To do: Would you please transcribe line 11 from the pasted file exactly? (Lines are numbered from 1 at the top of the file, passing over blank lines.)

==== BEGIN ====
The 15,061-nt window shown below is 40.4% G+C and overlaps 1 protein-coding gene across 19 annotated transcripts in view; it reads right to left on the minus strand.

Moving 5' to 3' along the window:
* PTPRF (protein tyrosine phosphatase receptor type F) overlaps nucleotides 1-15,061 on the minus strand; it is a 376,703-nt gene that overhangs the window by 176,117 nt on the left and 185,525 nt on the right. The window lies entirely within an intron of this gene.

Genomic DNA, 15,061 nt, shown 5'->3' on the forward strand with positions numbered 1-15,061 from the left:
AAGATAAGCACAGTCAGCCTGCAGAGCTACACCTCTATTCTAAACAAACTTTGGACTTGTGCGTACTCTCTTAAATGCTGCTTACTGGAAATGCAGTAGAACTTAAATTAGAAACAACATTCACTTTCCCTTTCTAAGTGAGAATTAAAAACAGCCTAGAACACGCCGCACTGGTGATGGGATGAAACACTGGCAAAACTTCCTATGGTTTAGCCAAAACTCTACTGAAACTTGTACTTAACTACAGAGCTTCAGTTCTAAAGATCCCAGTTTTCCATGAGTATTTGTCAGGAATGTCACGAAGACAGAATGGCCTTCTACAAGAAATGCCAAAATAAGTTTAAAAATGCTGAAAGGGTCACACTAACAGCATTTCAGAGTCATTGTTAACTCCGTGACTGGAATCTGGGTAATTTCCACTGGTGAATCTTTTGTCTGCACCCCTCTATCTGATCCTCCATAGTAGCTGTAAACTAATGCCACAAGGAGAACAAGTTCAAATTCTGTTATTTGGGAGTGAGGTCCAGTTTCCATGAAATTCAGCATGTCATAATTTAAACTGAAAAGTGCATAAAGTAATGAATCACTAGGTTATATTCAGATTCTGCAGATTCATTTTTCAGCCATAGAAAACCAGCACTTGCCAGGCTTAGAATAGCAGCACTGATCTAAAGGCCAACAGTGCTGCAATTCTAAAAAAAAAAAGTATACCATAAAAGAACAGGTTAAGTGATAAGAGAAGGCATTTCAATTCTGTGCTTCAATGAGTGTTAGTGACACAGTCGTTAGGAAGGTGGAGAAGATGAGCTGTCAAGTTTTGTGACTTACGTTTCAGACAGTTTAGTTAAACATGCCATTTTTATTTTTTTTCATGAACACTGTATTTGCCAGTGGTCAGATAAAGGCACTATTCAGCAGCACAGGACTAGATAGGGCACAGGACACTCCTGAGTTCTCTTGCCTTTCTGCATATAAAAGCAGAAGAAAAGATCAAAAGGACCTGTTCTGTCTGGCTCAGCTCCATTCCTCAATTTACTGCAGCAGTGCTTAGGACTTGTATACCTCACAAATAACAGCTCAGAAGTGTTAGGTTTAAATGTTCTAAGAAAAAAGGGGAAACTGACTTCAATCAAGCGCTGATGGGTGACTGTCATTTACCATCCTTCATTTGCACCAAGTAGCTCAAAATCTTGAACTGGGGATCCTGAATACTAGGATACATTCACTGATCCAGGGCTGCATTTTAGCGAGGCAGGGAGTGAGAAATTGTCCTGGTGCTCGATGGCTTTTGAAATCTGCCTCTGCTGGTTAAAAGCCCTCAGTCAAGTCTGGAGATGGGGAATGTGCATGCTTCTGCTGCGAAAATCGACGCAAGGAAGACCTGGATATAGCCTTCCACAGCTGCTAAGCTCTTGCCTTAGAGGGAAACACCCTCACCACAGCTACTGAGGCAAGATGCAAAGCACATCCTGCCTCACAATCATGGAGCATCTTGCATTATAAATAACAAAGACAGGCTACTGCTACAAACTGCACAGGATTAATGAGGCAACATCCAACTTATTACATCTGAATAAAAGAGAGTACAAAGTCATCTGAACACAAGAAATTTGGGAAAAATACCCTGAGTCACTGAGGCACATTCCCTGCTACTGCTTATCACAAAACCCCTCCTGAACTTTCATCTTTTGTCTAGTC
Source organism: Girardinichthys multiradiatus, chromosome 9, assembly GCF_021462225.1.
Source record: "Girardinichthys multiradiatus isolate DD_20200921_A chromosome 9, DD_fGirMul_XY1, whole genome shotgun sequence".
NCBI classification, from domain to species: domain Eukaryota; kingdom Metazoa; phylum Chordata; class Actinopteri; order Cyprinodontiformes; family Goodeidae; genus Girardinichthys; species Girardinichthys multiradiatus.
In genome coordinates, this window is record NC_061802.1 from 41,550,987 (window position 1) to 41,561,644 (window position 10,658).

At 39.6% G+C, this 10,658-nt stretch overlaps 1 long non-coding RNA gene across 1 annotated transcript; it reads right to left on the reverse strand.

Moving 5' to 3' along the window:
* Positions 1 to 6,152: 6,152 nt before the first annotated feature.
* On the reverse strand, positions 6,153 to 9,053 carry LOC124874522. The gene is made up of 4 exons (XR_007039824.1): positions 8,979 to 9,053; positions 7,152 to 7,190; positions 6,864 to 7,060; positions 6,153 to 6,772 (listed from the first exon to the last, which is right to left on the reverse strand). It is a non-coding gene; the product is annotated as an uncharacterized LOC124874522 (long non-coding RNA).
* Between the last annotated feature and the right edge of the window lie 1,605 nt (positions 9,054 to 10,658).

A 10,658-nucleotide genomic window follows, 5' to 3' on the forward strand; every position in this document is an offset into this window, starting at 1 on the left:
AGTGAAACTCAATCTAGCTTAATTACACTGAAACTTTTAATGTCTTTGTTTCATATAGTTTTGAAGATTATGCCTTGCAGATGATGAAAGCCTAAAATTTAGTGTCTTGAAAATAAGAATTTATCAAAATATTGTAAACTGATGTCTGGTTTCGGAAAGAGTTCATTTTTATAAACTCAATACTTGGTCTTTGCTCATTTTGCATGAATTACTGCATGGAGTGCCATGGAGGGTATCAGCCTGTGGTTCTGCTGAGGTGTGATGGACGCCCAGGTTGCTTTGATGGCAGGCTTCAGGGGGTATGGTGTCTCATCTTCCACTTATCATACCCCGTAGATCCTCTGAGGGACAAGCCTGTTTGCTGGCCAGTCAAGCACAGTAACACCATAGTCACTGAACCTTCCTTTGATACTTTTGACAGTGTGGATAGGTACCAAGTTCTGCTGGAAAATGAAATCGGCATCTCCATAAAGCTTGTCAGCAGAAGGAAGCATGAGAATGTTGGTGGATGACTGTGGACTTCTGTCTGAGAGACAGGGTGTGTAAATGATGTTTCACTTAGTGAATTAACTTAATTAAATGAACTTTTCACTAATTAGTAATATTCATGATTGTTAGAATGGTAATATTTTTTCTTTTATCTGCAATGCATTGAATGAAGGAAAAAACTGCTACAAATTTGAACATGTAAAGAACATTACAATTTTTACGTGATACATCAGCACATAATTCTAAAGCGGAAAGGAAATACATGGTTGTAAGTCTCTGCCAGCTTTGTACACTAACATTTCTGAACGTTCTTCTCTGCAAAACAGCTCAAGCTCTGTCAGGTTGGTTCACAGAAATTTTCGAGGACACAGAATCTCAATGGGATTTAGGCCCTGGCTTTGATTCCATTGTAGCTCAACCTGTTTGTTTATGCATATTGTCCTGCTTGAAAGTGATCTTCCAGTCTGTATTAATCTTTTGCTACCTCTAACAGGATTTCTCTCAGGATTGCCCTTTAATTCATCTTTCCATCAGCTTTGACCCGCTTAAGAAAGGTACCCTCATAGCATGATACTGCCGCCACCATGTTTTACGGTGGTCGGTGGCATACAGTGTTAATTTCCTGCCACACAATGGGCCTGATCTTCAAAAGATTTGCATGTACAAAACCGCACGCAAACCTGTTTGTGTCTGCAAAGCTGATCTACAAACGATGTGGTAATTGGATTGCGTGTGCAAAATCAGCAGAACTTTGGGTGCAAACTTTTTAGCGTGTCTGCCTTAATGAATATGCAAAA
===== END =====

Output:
Moving 5' to 3' along the window: